What’s in a Name?

“What’s in a name? That which we call a rose
By any other name would smell as sweet.”

So said William Shakespeare in Romeo and Juliet, and who am I to argue with the Bard? But if I handed you a bouquet and told you it contained skunk cabbage, I’ll bet you wouldn’t risk a sniff, even if you saw roses among the leaves.

How you speak to, and most especially how you speak about, people is extremely important. In June I was robbed and re-discovered how much words can influence how we feel about ourselves.

Long story short: I was walking home from the public library when my laptop bag was yanked from my shoulder, knocking me to the pavement. I was bloodied and bruised, not seriously injured, but I lost my laptop, wallet, cell phone, and a few other things to the thieves.

Fortunately I was able to flag down a police car barely three minutes later. Not in time to retrieve my stolen bag, but in time to radio in the report and bandage my wounds. I climbed into the police car’s back seat and we circled the neighborhood.

The first two or three times Officer Daniel radioed in details of the robbery, he referred to me as “the victim.” For example: “I have the victim in my car now.” Yes, I felt like a victim, abrasions on knees and elbows, my 21st century tools gone. It happened so fast I still hadn’t quite comprehended the situation. But as I took inventory of my injuries and realized none were serious, my mind began to clear.

And then Officer Daniel said the most wonderful thing. “The complainant and I are in the neighborhood now, trying to locate the suspects.” I was a complainant! No longer a victim, helpless and bleeding, I had suddenly become a woman wronged and with a legitimate complaint about what had befallen me. I was a complainant, with legal standing if the criminals were ever apprehended. (Thus far they have not been.)

In October 2001, when I first volunteered with the American Red Cross on the World Trade Center disaster relief operation, an experienced volunteer explained to me that the Red Cross doesn’t use the word “victim” except occasionally in first aid classes. In this particular tragedy the victims were the 3,000 people who died in the terrorist attacks. As he explained, “There is nothing we can do for them.” Our work was helping the survivors–families of those who died, people who were injured in the attack, local residents and workers who couldn’t get to their homes or offices because of the damage. Following standard social work parlance, we usually called them “clients.” Sometimes they were “people affected by the disaster” or “those who lived or worked in the affected area.” Four years later, when I volunteered on a disaster call center following hurricane Katrina, they were simply “callers” in my report.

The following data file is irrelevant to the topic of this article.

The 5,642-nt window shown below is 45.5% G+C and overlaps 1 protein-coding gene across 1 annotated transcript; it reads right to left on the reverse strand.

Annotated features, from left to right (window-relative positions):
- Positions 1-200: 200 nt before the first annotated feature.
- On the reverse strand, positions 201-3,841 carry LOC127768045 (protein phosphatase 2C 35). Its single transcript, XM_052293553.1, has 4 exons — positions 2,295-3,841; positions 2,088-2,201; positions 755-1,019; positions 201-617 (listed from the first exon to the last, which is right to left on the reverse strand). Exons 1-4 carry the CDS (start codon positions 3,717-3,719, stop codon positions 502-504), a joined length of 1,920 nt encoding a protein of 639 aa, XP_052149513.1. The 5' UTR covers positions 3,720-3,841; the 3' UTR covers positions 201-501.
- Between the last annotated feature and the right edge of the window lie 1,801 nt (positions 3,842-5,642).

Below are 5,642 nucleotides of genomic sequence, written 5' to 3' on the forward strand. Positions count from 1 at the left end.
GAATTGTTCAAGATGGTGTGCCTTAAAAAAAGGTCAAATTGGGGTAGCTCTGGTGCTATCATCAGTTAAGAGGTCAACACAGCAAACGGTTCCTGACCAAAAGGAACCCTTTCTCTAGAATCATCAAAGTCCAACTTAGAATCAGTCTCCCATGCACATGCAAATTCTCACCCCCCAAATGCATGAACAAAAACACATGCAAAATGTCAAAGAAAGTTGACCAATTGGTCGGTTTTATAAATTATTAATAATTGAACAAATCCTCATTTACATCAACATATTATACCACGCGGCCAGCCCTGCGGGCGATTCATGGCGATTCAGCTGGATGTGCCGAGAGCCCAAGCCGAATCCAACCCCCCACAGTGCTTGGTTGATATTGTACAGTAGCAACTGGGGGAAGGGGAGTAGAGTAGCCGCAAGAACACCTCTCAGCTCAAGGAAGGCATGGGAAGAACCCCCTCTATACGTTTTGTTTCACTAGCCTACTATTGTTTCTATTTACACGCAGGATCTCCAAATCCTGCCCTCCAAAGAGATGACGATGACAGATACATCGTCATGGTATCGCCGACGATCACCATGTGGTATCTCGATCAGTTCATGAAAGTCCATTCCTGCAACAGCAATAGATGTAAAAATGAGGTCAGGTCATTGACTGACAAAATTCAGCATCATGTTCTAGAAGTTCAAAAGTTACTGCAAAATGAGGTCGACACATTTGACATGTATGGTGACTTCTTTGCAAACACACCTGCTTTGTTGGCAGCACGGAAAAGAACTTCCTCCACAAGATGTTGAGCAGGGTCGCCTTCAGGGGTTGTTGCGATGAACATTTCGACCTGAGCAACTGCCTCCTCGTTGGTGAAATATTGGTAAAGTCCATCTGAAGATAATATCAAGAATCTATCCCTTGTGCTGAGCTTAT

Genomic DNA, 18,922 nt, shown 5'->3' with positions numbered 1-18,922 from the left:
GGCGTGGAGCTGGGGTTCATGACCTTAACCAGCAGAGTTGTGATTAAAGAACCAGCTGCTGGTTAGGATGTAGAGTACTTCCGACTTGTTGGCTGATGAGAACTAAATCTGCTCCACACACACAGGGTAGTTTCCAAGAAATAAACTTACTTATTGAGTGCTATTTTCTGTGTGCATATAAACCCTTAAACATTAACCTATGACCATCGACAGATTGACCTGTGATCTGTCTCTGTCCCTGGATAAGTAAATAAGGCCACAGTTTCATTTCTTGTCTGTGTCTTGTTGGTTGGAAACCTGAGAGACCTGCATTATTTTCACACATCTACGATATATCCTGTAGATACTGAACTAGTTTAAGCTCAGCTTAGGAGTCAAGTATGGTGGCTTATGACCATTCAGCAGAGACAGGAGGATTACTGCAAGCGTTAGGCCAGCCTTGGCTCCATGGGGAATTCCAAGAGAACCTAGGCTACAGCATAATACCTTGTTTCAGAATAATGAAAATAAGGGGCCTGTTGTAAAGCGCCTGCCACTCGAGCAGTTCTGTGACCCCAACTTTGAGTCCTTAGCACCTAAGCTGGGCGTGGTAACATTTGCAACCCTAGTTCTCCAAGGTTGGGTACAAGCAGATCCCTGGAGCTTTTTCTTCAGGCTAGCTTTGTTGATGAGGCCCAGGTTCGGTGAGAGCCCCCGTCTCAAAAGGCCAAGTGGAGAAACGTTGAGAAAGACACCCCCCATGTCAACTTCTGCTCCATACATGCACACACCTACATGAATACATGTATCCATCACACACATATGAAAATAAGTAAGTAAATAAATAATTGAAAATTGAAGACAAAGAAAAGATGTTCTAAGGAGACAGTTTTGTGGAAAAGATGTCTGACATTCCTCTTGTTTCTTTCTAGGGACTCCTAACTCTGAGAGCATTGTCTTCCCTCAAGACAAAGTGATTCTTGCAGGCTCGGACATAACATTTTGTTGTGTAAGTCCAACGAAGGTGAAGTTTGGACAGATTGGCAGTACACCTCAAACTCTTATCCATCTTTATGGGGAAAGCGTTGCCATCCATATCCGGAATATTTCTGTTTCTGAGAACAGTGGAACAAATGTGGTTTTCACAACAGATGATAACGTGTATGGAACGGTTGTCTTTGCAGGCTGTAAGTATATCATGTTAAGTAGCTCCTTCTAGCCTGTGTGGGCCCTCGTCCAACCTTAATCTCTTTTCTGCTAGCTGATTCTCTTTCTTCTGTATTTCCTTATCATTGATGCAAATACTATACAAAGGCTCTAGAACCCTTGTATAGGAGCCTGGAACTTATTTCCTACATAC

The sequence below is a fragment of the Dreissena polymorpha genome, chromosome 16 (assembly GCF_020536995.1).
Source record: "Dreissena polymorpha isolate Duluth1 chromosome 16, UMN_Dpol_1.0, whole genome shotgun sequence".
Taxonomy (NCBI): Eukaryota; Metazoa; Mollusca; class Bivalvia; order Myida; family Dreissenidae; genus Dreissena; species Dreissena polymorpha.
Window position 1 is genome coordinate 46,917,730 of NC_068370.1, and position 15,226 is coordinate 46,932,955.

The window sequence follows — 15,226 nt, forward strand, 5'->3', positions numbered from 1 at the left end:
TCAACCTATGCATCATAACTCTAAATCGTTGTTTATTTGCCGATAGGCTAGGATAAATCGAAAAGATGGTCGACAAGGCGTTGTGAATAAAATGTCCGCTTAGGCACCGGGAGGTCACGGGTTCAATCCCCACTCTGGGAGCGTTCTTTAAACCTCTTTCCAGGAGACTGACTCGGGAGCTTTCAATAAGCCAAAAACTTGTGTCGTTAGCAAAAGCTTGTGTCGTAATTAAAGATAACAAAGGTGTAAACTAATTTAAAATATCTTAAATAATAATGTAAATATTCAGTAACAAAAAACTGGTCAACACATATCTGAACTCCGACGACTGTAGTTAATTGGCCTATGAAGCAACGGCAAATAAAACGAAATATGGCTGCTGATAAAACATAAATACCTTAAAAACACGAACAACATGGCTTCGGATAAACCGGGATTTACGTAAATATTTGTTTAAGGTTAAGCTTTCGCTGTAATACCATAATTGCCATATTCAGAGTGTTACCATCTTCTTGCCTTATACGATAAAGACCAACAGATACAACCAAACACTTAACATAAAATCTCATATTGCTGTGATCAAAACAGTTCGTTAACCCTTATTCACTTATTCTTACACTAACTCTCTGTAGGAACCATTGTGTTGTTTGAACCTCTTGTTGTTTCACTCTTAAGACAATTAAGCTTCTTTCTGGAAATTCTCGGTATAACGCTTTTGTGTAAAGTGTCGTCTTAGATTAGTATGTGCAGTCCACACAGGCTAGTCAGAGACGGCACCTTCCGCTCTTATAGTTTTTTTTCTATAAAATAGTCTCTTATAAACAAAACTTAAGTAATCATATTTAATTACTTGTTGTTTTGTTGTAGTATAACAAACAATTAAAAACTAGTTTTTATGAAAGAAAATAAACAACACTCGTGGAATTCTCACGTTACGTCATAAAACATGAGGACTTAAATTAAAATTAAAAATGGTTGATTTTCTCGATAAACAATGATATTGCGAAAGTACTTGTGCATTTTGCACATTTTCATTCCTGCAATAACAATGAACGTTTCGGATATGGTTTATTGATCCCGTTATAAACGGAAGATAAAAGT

When I was a Call Agent I had only the slightest glimmer of what a difference that made. There were a few callers who made it obvious–people who called the Red Cross confused, worried, sometimes homeless or separated from family and friends. Then we would talk a while, and I would look up some resources in the database, and tell them where they could get assistance. Perhaps it was a Red Cross shelter for a few nights, a food bank, a local health agency… There were many needs and many resources, and much of my job as a Call Agent was to connect callers in need with the nearest appropriate resources. It was amazing how some callers changed in those few minutes on the phone–from worried and confused to determined. They now had a few referrals and the beginnings of a plan. With our help, they were going to rebuild their lives.

It wasn’t that way for everyone, of course. Some people took longer to move from victim to caller, from scared to determined. But that change was important, whenever it came. It marked the moment when a “victim” begins to take charge of his or her own recovery. Yes, there are resources and people who can help. But does one approach them helplessly, wanting to be coddled and cared for, or confidently, with a direct request for help and the confidence to do whatever it takes to find a solution?

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